The Book of Mormon, the Tony-award winning musical, is currently playing in my hometown in Orange County. It tells the story of two white, clean-cut Mormon missionaries who are called to serve in the most unlikely and foreign of places: Uganda. Naïve and inexperienced, the elders undergo various mishaps, misunderstandings and crises of identity & faith, all while learning what life outside “the bubble” is really like. The portrayal of missionaries in the show has been described by one Mormon scholar as a “fun-house mirror” – rather than an accurate reflection, it aims for one that is entertaining.
People all over the world have been swept up by the story of Elder Price and his companions, a bright and clueless bunch who attempt to force their religion on a tribe of mindless Africans. But beyond the songs and the shock value and the hype, the musical’s fish-out-of-water storyline struck a particular chord with me for a very important reason: I actually lived it.
Nearly seven weeks after graduating from high school in the safest city in the United States, I – the whitest, cleanest-cut Mormon you’ll ever meet– flew across the world to Chitungwiza, Zimbabwe, to serve my two year mission. In many respects, things started off for me the same way they did for The Book of Mormon’s protagonist, Elder Price. But real life was nothing like the story told in the musical.
Today I’d like to give another story. A true story. The story of my African mission companion, Peace.
Peacefull “Peace” Ncube was born in Bulawayo, Zimbabwe in 1985. The nurse who wrote out his birth certificate misspelled “Peaceful” with two L’s, so he later ditched his full name and went simply by “Peace.”
As a teenager he found it difficult to stay out of trouble. He regularly got into knife fights. Yeah, knife fights – this despite his 90-lb. build. He generally believed in God but never really gave much thought to it. In his mind, he was just a punk kid from Bulawayo. But all that changed for him when he met the missionaries.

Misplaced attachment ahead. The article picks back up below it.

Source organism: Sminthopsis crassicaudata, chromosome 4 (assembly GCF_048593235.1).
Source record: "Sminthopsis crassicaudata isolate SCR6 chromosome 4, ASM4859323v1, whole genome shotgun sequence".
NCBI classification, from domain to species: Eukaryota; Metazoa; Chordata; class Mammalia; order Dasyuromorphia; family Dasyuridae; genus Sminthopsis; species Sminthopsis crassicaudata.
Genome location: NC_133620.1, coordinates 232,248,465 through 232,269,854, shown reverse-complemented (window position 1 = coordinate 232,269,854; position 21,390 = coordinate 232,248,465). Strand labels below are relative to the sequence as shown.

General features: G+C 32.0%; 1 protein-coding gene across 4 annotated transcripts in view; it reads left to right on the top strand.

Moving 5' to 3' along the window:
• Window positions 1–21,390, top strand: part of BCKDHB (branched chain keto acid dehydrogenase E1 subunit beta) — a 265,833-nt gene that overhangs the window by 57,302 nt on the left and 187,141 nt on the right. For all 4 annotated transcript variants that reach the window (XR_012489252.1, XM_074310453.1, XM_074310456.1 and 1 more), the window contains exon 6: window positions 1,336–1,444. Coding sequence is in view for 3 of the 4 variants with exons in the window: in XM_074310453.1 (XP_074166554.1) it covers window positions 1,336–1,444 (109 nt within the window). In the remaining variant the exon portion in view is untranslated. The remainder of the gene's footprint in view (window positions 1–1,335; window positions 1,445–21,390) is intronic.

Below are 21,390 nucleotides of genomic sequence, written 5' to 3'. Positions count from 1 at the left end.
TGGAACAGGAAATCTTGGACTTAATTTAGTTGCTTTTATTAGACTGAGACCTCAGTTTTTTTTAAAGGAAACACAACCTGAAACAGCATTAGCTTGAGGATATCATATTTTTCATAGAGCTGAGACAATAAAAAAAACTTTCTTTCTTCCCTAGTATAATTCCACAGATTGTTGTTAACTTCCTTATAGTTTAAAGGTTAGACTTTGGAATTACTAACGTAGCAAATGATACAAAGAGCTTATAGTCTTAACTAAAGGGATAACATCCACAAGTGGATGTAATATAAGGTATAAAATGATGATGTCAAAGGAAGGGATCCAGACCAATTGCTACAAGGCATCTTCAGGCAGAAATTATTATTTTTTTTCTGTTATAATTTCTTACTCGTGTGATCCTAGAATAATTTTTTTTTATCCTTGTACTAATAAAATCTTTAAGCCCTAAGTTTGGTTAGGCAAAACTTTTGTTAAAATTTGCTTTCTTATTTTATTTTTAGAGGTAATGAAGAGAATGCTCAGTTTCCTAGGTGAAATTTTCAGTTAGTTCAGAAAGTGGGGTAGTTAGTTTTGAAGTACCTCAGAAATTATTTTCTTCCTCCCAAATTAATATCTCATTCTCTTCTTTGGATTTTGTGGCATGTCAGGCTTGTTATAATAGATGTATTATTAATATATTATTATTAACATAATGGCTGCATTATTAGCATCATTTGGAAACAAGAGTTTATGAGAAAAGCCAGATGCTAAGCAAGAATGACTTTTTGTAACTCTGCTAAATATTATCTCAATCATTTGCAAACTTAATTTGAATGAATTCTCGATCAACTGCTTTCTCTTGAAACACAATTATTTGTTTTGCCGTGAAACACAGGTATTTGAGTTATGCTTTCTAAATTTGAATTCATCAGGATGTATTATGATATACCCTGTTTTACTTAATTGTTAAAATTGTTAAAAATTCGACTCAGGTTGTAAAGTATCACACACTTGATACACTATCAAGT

Encountering the Missionaries
Initially, Peace attended church as a courtesy. He wasn’t prepared to feel what he felt as the missionaries began teaching him the message of the gospel. Over time, Peace’s parents noticed a clear difference between the Peace they knew before he met the missionaries and Peace they came to know after. He cared more about the way he lived and in finding answers to the big questions. He cared more about his purpose in life.
Things were moving along toward Peace’s baptism, until Peace’s father’s health took a turn for the worse. On the day Peace was scheduled to be baptized, he received news that his father had passed away.
Now living in a single-parent home, it was up to Peace and his older brother Proletariat (“Pro” for short) to care for their ailing mother and younger siblings. Peace gave up knife fights, opting instead to fill his time with whatever work he could find, while Pro followed in his father’s footsteps and joined the military. But Peace soon learned that he didn’t have to do it alone.
Crispen and Mike, two young Zimbabwean men in the ward, bonded with Peace. Something changed in him as he saw these two friends go out of their way to reach out to him and show him that he mattered. This lit in him the desire to do the same for others. Soon the three were inseparable, and they became known in their ward as “The Three Nephites,” a reference to a story in the Book of Mormon (book, not musical) of three of Christ’s disciples who became ministering angels and went about doing good. The work they were doing not only fostered a greater love for God and for each other, but for their neighbors as well.
Becoming a Missionary
Peace wanted to keep doing good. He wanted to take the joy and the perspective and the peace he had gained and spread it far beyond his own small village. While reading the scriptures, he was overwhelmed by a verse in the book of 3 Nephi (that’s also found in Matthew) that reads, “Seek ye first the kingdom of God and his righteousness and all these things shall be added unto you.” Peace wanted to serve a mission. But when the time came for him to submit his application, he struggled to convince his non-Mormon mother that it was a good idea.
Peace’s 11 year-old sister Patronella suggested the two of them participated in a fast (going without food or drink for 24 hours) in order to petition to God to help open their mother’s heart to the idea of his serving a mission. So the two fasted. Every day. For ten days.
On the tenth day, Peace’s mother called him into her room, and said, “It’s OK. You can go,” as she signed his application. He gave her a kiss and sprinted to his bishop’s house to submit his application with his mother’s signature still drying on the paper. And in March of 2006, Peace gave his mother and siblings hugs, told them he loved them and set off for the MTC.
Two weeks into his mission, Peace’s mission president called to give him some tragic news from his hometown: his mother had passed away.